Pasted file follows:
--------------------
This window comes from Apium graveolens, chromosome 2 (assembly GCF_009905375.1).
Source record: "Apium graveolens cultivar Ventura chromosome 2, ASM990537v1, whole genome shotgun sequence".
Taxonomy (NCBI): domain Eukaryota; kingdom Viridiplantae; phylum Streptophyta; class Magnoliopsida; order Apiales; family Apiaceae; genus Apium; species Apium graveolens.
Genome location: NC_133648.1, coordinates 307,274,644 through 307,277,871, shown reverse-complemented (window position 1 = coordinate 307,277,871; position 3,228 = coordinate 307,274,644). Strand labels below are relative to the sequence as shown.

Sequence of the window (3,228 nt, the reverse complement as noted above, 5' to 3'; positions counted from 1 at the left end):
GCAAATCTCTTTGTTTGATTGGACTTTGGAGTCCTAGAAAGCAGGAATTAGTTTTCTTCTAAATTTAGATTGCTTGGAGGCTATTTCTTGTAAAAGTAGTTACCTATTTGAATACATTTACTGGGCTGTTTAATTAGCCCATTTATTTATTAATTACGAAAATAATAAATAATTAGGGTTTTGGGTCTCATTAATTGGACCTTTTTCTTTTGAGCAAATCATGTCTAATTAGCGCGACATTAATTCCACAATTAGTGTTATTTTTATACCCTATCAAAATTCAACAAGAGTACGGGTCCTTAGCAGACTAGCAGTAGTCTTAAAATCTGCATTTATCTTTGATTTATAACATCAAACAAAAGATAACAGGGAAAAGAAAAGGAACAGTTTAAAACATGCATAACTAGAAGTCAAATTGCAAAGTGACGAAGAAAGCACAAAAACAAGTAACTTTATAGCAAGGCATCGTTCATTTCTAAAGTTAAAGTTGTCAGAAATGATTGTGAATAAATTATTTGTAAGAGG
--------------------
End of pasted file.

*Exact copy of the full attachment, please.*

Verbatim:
This window comes from Apium graveolens, chromosome 2 (assembly GCF_009905375.1).
Source record: "Apium graveolens cultivar Ventura chromosome 2, ASM990537v1, whole genome shotgun sequence".
Taxonomy (NCBI): domain Eukaryota; kingdom Viridiplantae; phylum Streptophyta; class Magnoliopsida; order Apiales; family Apiaceae; genus Apium; species Apium graveolens.
Genome location: NC_133648.1, coordinates 307,274,644 through 307,277,871, shown reverse-complemented (window position 1 = coordinate 307,277,871; position 3,228 = coordinate 307,274,644). Strand labels below are relative to the sequence as shown.

Sequence of the window (3,228 nt, the reverse complement as noted above, 5' to 3'; positions counted from 1 at the left end):
GCAAATCTCTTTGTTTGATTGGACTTTGGAGTCCTAGAAAGCAGGAATTAGTTTTCTTCTAAATTTAGATTGCTTGGAGGCTATTTCTTGTAAAAGTAGTTACCTATTTGAATACATTTACTGGGCTGTTTAATTAGCCCATTTATTTATTAATTACGAAAATAATAAATAATTAGGGTTTTGGGTCTCATTAATTGGACCTTTTTCTTTTGAGCAAATCATGTCTAATTAGCGCGACATTAATTCCACAATTAGTGTTATTTTTATACCCTATCAAAATTCAACAAGAGTACGGGTCCTTAGCAGACTAGCAGTAGTCTTAAAATCTGCATTTATCTTTGATTTATAACATCAAACAAAAGATAACAGGGAAAAGAAAAGGAACAGTTTAAAACATGCATAACTAGAAGTCAAATTGCAAAGTGACGAAGAAAGCACAAAAACAAGTAACTTTATAGCAAGGCATCGTTCATTTCTAAAGTTAAAGTTGTCAGAAATGATTGTGAATAAATTATTTGTAAGAGG